As a physical therapist, I have a lot of experience in helping clients reach their optimal physical health. It may consist of regaining strength and function after an injury, or, addressing physical limitations brought on by weakness or muscle imbalances. I am always thinking about someone’s strength, function, mobility, endurance, range of motion and balance. Everyone has different areas that may need improving on.
After a few years, I noticed a large divide in these areas between some of my clients. I have one group that genuinely do not push their bodies to their full physical potential. This group has individuals of all ages, all sizes, with or without pain and, are of both genders. They can generally be lumped into one category titled ‘inactive’ or ‘sedentary’. I often wonder why these clients are not physically active because I know they are capable of doing so much more. When I started asking them why they were not active, I quickly learned the list of responses was long and diverse.
The typical answers were, “I don’t have time,” “It’s too expensive to join a gym,” “It makes my pain worse,” “I’m too tired,” and my favourite one, “I don’t like to sweat.”
Then I have my opposite group of clients who are the ‘active’, ‘athletic’ or ‘manual labor’ types. This group is a whole different ballgame, pushing their bodies to the limits, and often on a daily basis. They explore their physical abilities, use them to their advantage and, often strive to achieve more strength and endurance.
My best example of this is my brother, Moses. He has been an athlete his whole life and is now also a Fire Fighter and Crossfit Instructor. I can honestly say, since he has been consistently lifting weights (which have been getting much heavier each year), his confidence has also grown exponentially. I always thought my brother was confident, and now I noticed his self worth started to soar. His actions, words, lifestyle and behaviours all radiated positive self worth and confidence. Everyone around him could see how lifting weights truly enriched all aspects of his life.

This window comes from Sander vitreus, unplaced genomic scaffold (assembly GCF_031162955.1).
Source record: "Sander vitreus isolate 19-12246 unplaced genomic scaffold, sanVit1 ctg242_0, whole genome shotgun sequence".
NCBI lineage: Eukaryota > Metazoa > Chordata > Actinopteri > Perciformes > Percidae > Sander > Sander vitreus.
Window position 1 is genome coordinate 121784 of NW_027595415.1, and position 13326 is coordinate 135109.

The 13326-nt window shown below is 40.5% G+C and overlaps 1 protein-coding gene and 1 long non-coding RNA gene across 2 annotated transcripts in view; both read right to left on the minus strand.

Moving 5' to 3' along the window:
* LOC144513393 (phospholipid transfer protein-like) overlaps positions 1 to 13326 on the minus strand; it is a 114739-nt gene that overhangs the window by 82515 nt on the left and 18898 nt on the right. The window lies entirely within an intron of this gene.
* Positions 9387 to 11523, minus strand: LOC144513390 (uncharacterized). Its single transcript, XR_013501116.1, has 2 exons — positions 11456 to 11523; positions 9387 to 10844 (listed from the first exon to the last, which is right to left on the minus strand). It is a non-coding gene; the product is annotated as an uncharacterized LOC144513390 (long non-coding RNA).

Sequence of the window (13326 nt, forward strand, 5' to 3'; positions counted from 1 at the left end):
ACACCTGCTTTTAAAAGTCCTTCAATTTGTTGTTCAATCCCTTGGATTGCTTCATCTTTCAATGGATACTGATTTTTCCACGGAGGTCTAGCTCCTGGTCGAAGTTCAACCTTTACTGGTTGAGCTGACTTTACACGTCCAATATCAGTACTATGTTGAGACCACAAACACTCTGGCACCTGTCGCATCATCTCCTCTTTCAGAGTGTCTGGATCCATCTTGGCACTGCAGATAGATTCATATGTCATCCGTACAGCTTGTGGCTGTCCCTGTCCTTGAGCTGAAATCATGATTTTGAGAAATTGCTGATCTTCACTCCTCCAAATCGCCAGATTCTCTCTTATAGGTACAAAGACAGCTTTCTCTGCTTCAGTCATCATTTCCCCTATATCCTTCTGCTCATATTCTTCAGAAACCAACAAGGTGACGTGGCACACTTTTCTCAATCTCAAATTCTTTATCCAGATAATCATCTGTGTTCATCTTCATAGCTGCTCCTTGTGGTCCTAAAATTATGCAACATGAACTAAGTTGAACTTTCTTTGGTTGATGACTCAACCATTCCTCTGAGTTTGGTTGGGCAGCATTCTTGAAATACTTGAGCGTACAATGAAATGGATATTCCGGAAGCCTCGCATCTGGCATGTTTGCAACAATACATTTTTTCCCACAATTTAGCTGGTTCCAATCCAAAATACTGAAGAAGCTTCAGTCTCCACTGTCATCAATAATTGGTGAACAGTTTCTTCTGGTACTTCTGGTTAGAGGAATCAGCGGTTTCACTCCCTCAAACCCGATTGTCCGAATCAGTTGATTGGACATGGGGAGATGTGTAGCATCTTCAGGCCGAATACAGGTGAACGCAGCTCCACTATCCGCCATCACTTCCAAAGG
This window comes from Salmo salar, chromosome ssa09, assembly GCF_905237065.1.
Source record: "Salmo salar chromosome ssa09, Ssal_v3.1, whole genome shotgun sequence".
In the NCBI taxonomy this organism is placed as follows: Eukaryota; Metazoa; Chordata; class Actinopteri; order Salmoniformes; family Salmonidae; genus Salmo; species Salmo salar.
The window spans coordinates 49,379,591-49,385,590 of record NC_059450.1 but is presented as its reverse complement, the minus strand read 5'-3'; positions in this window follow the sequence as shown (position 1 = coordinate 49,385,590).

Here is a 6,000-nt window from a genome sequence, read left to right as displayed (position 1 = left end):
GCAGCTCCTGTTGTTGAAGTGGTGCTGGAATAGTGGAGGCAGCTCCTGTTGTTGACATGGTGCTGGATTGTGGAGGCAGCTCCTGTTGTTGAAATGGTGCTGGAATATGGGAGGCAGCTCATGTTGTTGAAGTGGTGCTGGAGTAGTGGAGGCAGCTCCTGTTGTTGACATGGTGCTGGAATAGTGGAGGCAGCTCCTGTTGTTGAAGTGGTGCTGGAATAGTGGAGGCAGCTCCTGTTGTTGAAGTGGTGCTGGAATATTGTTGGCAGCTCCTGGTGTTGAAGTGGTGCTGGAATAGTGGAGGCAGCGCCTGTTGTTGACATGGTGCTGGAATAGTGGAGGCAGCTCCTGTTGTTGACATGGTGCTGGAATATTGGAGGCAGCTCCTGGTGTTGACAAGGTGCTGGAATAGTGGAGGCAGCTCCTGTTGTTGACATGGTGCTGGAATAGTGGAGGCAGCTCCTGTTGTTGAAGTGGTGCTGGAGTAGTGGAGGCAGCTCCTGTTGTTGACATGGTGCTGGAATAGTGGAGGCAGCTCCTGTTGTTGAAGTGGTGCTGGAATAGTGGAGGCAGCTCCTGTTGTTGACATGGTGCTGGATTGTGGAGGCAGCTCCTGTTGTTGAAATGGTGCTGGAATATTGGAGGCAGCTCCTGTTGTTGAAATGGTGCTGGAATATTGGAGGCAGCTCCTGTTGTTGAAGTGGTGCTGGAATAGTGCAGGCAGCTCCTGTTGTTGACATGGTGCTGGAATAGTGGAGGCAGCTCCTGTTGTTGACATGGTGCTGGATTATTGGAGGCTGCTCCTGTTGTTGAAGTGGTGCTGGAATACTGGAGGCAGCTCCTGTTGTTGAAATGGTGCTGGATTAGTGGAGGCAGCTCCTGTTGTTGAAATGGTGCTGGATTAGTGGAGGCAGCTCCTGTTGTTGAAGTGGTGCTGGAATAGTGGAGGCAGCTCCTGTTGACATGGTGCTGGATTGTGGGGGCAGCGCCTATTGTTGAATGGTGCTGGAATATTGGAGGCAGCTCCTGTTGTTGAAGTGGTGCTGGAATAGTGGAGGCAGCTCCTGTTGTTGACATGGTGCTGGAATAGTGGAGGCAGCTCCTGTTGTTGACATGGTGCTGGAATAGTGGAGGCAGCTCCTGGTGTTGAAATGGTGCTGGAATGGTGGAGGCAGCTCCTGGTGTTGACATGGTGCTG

I still think he’s a little crazy when he lifts more than 200 lbs over his head, but hey, this is the same guy who uses that same skill at work to carry someone out of a burning building. Bottom line is, he knows what his body is capable of, and he pushes the limits both physically and mentally in his daily practice routines.
I have to admit, I am somewhere in the middle. I love to exercise and see what my body can do, especially when practicing a challenging yoga pose. However, some weeks I can also get off track and look more like a couch potato. I am definitely not as dedicated to my physical activities as my brother is.
I can tell you first hand, I don’t feel as great when I am not active. Most of my clients would agree that when the body is sluggish, so is the mind. Then my mood changes, even my food choices change and I am far less healthy and productive. If I’ve noticed this in myself, I’m sure many of you have experienced it too!
There are tons of benefits to regular exercise – especially strength/resistance training. I encourage all of my inactive clients to get moving and see what their bodies are capable of. When you push your body you learn a lot about yourself. You can do it, or you can’t, and that keeps you honest with yourself. For example, you can lift that suitcase into the car, or you can’t. It is pretty black or white and you have to face your strengths and limitations face on.
Being able to physically do more also opens opportunities. You can get your hands dirty and be more involved. Maybe it’s doing more group or community activities, helping your neighbour carry in their groceries, or being able to play on the floor with your grandchild.
Bottom line is, you need your strength. Unfortunately, as we get older it’s harder to preserve that strength. So I encourage you to start today. See what your body can do for you! Don’t forget to start small. Maybe see how long you can walk or run, or get down on the floor and try that push-up. You will be the first to notice how increasing your physical activity will transform other aspects of your life.
Beth Hollis, BHSc., MPT, CKTP